“Wherefore farewell, clap your hands, live and drink lustily, my most excellent disciples of Folly.”
Erasmus was one of the greatest minds of the European renaissance, and a founder of the reformation, famed for his learned collection and comparison of biblical texts. While Luther, the most dour man of the age, was inspired by that work, we take our inspiration from Erasmus’ ‘In Praise of Folly.’ In this short essay, written in the form of a speech by the goddess Folly, every folly of the age is held up for mocking praise. What makes this work so notable is that no one escapes the prodding satire. In the work the following people are mocked – the young, the old, women, those who have children, scholars, monks, kings, theologians… The list goes on. Since everyone takes their share of satire, no one feels hard done by and we all must consider; why do we do what we do?
“It is computed that eleven thousand persons have at several times suffered death, rather than submit to break their eggs at the smaller end.”
We leave the gentle satire of Erasmus now, for a far sharper satirical mind. Jonathan Swift is best known today for Gulliver’s Travels, but his writings are extensive. Gulliver’s Travels takes the form of a travelogue, where each of the places Gulliver reaches reflects, in grotesque form, some wrong of contemporary society. Gulliver feels morally superior to the tiny men of Lilliput, but is revealed inferior to the giants of Brobdingnag. The humor in Gulliver’s Travels is sharp, but nothing compared to the pamphlet A Modest Proposal. The proposal involved is one to solve the Irish famines, that occurred regularly, by the cooking and eating of babies. Even today, people are shocked if they do not understand the subtle satire.
“Optimism,” said Cacambo, “what is that?”
“Alas!” replied Candide, “it is the obstinacy of maintaining that everything is well when it is hell.”
Voltaire was one of the wittiest men in an age of wits. His Candide is one of the best books you can read in a few hours. It is the story of a young man, Candide, under the influence of a teacher of Optimism, Pangloss. Before the first page is over dreadful things begin to happen to all the characters. When asked why such things occur, Pangloss will explain “All is for the best in the best of all worlds.” The book may be seen as a narrow attack on the work of Leibniz, but in reality it is much more. It mocks the native optimism of youth, justice, Christian prejudice, war and class distinctions, as the deluge of disaster is dumped on the protagonists. What final advice does Candide offer us, who do not live in the best of all possible worlds? We must tend our gardens.
“Satire; Noun. An obsolete kind of literary composition in which the vices and follies of the author’s enemies were expounded with imperfect tenderness.”
Bierce has divided opinion on his merits. Is he a vulgar and obscene cynic? Is he a keen and witty observer of human nature? His inclusion here tells you which way I come down on the matter. His ‘Devil’s Dictionary’ gives satirical definitions of words that, as well as making you laugh, make you wonder how much truth there is in his satire. The Devil’s Dictionary remains popular after a century, and is the perfect companion if you wish to puncture an enemy’s arguments.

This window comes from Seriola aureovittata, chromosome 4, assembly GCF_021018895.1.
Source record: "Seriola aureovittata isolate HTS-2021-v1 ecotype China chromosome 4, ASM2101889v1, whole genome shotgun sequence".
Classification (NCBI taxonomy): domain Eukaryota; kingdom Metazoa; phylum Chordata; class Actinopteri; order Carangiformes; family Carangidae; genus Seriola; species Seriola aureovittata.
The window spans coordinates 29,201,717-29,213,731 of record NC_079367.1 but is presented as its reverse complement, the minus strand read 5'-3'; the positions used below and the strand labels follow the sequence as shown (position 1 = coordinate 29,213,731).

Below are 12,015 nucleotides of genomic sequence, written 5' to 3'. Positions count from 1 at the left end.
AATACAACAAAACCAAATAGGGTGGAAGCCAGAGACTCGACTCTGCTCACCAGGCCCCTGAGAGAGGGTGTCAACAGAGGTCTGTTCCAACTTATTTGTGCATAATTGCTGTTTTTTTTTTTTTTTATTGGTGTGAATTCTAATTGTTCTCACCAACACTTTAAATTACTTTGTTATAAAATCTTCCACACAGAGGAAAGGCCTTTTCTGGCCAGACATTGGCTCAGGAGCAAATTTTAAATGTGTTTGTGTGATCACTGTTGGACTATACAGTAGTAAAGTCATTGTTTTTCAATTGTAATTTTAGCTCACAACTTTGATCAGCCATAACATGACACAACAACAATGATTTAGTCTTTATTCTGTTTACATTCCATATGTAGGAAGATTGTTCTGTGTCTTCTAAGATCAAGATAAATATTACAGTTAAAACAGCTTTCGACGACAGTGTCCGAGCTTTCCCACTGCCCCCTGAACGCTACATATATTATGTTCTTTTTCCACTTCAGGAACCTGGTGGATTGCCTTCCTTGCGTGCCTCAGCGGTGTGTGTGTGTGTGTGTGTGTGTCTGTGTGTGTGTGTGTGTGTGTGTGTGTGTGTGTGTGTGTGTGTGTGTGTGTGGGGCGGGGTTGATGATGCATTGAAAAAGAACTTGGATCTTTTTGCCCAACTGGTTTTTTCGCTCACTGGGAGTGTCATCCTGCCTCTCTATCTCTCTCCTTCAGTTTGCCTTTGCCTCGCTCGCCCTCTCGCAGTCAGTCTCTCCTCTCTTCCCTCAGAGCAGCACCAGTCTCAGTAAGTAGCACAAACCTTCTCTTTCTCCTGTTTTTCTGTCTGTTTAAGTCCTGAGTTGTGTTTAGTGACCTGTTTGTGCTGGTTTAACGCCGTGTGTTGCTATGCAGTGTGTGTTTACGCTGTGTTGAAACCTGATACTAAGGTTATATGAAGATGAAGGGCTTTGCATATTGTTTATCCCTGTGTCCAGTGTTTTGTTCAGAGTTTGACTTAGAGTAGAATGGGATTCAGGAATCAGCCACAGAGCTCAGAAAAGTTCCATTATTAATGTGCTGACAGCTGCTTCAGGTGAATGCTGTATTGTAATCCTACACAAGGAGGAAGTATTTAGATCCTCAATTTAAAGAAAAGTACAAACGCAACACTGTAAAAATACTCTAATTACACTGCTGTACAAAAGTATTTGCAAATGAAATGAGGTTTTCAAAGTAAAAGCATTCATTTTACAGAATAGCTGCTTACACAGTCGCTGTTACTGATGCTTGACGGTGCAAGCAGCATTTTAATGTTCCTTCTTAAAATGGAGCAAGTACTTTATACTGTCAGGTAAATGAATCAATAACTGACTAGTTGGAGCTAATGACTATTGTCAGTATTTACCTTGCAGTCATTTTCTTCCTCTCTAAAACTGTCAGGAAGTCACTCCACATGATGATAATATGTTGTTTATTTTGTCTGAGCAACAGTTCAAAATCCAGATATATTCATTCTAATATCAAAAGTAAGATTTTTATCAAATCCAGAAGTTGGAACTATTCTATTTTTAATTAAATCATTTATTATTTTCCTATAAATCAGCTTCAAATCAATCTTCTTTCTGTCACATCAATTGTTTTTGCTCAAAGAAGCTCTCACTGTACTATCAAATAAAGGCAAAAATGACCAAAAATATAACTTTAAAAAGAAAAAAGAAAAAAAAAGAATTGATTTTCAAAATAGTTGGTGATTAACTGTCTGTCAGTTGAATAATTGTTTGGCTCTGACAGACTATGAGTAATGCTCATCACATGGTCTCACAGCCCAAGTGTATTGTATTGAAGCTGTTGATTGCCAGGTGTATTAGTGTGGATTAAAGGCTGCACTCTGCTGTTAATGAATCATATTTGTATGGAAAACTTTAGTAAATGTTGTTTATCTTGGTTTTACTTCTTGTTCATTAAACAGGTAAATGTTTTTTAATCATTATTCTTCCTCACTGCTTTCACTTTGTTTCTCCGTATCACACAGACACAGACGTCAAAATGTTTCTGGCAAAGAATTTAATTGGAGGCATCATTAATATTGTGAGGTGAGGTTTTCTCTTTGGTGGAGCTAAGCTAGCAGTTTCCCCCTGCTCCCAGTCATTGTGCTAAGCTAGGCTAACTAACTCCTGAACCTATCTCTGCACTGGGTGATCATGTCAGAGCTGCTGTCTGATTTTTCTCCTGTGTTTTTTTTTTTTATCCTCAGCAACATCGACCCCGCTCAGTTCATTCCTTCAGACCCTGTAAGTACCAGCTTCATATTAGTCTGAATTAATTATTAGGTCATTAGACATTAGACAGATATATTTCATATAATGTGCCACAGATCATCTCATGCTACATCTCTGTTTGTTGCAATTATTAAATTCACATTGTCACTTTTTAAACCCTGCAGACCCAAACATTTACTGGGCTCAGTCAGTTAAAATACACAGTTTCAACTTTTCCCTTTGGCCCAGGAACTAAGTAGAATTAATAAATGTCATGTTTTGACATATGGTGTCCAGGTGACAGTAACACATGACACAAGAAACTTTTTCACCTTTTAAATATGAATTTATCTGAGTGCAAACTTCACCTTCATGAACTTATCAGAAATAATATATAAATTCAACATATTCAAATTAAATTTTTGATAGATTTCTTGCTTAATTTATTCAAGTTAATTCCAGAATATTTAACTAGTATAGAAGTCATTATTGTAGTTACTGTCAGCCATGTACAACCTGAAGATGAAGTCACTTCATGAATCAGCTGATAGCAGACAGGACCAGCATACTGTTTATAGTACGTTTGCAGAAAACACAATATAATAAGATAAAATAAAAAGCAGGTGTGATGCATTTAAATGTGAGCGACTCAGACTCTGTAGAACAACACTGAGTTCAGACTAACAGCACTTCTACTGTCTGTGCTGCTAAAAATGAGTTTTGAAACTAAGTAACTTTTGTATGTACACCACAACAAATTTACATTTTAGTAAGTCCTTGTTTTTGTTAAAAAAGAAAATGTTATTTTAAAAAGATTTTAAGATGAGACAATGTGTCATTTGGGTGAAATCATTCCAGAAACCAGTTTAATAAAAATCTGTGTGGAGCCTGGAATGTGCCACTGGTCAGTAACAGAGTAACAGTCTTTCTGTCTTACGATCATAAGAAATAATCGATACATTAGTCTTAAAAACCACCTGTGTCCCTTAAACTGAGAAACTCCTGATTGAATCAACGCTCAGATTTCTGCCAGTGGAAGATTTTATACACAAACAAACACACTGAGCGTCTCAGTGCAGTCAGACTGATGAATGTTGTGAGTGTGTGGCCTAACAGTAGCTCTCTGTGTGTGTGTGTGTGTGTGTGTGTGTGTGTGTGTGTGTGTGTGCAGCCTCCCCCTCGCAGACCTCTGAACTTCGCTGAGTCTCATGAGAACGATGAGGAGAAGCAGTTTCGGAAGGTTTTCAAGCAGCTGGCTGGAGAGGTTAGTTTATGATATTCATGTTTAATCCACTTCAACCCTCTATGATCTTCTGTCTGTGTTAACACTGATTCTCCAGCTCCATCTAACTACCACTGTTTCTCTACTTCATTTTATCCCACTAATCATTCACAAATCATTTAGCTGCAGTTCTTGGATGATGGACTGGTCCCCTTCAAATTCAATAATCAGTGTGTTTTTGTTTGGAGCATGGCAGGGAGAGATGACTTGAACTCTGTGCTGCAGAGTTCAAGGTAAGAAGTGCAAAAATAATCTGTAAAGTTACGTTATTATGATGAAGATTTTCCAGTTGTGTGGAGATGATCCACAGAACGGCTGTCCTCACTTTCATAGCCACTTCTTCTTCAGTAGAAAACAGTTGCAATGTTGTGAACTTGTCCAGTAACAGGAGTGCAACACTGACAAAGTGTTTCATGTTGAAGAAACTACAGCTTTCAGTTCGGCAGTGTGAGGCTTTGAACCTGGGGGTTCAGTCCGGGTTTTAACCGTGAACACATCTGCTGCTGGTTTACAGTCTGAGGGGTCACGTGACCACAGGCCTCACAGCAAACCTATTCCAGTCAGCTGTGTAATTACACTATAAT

“Conservative; Noun. A statesman who is enamored of existing evils, as distinguished from the Liberal, who wishes to replace them with others.”
“All animals are equal but some are more equal than others.”
The theory of communism is alluring. Who does not want to think that everyone is equal, and that utopia is just around the corner, if only we could learn to share? George Orwell, the product of an upper-middle class background and Eton, was deeply concerned for his fellow man, and toyed with communism as a weapon against fascism. His experiences in the Spanish civil war taught him that communism can descend into totalitarianism, purges and beastliness. So Orwell wrote a fable of communism, Animal Farm, to explain what evils it can lead to. In a few short chapters we see the rise of an idealistic idea to dominance, and the descent into a regime just as bad as anything that preceded it. The humor here is dark, but so were the times he was writing it in.
I do not know what quote to start this entry off with. A bit of a cheat, but these two have worked together to create a great satiric force. South Park has set its satiric sights on just about everyone in its fourteen years. The humor is absurdist and shotgun, no one escapes without having their ludicrous aspects exposed. Even though many view it as offensive, they seem to miss that everyone is getting their fair share of abuse. To watch South Park and feel you are being unfairly targeted is to reveal your own insecurities. Whatever your religious or political standpoints, by mocking all sides, South Park asks everyone to question their beliefs and accept nothing on the basis of an outside authority.